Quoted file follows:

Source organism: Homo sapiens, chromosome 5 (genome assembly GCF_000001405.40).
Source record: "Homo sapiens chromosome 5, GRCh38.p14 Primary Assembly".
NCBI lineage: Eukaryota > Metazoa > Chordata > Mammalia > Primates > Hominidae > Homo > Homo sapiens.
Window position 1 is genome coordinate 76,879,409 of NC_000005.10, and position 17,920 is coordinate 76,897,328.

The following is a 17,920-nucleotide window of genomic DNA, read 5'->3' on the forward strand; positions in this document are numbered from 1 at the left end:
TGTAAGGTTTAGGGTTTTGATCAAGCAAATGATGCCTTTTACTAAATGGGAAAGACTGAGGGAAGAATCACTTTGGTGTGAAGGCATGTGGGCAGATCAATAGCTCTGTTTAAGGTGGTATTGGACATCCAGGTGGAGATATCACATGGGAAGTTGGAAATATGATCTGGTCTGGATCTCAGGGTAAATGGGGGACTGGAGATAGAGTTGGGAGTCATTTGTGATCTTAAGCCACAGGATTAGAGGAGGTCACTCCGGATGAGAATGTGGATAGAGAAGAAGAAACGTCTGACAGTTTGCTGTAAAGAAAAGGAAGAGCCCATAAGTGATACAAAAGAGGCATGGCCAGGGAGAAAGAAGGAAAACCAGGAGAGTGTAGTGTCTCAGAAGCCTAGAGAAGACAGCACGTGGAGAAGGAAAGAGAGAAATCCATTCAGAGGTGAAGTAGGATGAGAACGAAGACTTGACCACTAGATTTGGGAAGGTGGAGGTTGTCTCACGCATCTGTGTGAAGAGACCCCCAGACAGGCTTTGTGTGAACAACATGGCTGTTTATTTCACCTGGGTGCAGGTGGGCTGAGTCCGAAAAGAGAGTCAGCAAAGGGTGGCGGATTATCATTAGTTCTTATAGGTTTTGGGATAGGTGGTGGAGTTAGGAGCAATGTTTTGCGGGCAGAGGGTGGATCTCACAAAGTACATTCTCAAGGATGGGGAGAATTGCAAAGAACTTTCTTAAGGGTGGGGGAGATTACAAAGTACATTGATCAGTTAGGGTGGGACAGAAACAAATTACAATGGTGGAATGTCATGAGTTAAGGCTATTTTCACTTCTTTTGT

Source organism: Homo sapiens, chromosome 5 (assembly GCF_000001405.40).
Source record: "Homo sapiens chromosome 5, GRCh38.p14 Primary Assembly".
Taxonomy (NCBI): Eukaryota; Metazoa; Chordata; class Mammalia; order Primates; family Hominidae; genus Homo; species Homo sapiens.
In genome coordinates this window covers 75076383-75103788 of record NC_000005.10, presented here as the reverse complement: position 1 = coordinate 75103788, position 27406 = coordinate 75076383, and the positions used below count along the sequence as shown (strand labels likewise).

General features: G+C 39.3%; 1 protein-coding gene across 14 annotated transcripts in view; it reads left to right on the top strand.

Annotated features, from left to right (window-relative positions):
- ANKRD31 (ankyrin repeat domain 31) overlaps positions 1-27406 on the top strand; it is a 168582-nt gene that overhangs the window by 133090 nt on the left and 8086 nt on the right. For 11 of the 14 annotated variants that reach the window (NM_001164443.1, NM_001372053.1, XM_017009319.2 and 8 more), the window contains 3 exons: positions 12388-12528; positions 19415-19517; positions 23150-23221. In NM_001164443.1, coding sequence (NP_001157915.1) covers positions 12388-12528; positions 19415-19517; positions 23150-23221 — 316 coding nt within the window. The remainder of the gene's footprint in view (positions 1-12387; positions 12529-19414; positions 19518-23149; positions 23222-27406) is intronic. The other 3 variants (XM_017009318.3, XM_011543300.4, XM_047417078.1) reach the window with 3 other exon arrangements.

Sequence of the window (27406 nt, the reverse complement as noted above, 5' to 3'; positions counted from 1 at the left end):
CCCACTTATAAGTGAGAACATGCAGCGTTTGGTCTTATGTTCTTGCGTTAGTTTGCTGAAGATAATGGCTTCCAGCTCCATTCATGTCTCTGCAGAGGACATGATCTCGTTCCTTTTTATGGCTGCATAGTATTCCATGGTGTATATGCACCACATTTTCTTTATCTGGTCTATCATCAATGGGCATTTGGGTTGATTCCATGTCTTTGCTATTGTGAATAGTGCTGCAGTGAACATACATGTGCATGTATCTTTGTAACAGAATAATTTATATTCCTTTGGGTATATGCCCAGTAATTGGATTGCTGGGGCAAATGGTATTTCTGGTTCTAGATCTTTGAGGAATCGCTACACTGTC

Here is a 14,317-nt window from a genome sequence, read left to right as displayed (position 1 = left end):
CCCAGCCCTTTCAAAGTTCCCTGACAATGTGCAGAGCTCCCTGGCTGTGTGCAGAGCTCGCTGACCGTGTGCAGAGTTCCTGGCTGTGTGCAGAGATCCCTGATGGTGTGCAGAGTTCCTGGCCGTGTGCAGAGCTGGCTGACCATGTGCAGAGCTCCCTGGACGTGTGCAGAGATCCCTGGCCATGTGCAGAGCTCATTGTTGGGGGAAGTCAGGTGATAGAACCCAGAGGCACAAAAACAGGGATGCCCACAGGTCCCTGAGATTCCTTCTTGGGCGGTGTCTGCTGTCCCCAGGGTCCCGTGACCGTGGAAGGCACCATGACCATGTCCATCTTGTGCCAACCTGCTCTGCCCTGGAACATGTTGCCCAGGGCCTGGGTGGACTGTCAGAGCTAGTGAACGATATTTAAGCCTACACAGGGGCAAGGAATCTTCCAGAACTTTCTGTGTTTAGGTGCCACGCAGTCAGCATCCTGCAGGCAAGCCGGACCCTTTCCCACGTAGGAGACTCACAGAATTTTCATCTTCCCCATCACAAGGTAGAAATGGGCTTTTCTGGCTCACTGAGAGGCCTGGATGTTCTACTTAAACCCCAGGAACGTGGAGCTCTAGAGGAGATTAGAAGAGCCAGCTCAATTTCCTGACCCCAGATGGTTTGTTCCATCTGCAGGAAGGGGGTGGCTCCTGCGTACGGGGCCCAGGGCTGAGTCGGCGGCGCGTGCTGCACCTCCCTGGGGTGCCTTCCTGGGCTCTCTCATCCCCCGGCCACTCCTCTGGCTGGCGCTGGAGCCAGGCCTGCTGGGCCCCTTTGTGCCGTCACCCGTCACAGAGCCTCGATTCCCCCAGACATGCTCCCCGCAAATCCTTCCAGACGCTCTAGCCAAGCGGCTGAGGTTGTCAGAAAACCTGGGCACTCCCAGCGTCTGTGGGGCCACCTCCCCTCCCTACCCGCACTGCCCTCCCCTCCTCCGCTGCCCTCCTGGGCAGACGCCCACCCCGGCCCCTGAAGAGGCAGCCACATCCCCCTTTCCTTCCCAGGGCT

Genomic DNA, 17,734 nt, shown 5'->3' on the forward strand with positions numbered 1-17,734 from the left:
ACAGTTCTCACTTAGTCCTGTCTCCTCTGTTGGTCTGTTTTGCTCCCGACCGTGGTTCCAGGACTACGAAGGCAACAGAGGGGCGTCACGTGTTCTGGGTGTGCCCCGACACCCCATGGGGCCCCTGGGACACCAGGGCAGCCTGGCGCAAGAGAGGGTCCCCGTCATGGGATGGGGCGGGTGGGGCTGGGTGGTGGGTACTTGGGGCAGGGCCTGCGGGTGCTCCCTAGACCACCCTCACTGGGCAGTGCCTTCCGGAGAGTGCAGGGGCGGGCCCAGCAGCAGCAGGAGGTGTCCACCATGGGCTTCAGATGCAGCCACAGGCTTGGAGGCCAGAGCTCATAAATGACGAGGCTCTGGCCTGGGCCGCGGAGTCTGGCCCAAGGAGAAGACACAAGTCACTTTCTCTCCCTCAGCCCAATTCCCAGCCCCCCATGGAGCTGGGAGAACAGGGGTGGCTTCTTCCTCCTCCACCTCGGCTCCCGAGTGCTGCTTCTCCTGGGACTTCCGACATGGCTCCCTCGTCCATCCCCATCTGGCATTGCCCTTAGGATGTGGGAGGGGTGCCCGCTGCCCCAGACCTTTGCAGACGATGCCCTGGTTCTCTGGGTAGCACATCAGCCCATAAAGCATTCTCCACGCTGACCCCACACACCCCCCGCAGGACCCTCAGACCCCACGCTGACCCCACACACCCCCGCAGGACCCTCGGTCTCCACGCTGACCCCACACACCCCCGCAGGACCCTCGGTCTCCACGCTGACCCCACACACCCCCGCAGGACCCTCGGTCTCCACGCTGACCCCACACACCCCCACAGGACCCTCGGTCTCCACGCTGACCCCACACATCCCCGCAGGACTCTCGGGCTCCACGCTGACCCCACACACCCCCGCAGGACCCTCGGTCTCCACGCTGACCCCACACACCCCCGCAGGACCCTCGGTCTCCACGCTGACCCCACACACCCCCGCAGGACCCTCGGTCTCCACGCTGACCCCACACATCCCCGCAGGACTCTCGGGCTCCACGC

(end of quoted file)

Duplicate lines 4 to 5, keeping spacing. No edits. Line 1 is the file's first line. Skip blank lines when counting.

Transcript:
Window position 1 is genome coordinate 76,879,409 of NC_000005.10, and position 17,920 is coordinate 76,897,328.

The following is a 17,920-nucleotide window of genomic DNA, read 5'->3' on the forward strand; positions in this document are numbered from 1 at the left end: